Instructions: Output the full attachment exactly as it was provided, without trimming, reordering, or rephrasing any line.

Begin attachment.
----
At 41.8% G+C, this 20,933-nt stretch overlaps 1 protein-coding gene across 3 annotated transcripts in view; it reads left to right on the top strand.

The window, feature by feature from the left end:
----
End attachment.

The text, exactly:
At 41.8% G+C, this 20,933-nt stretch overlaps 1 protein-coding gene across 3 annotated transcripts in view; it reads left to right on the top strand.

The window, feature by feature from the left end: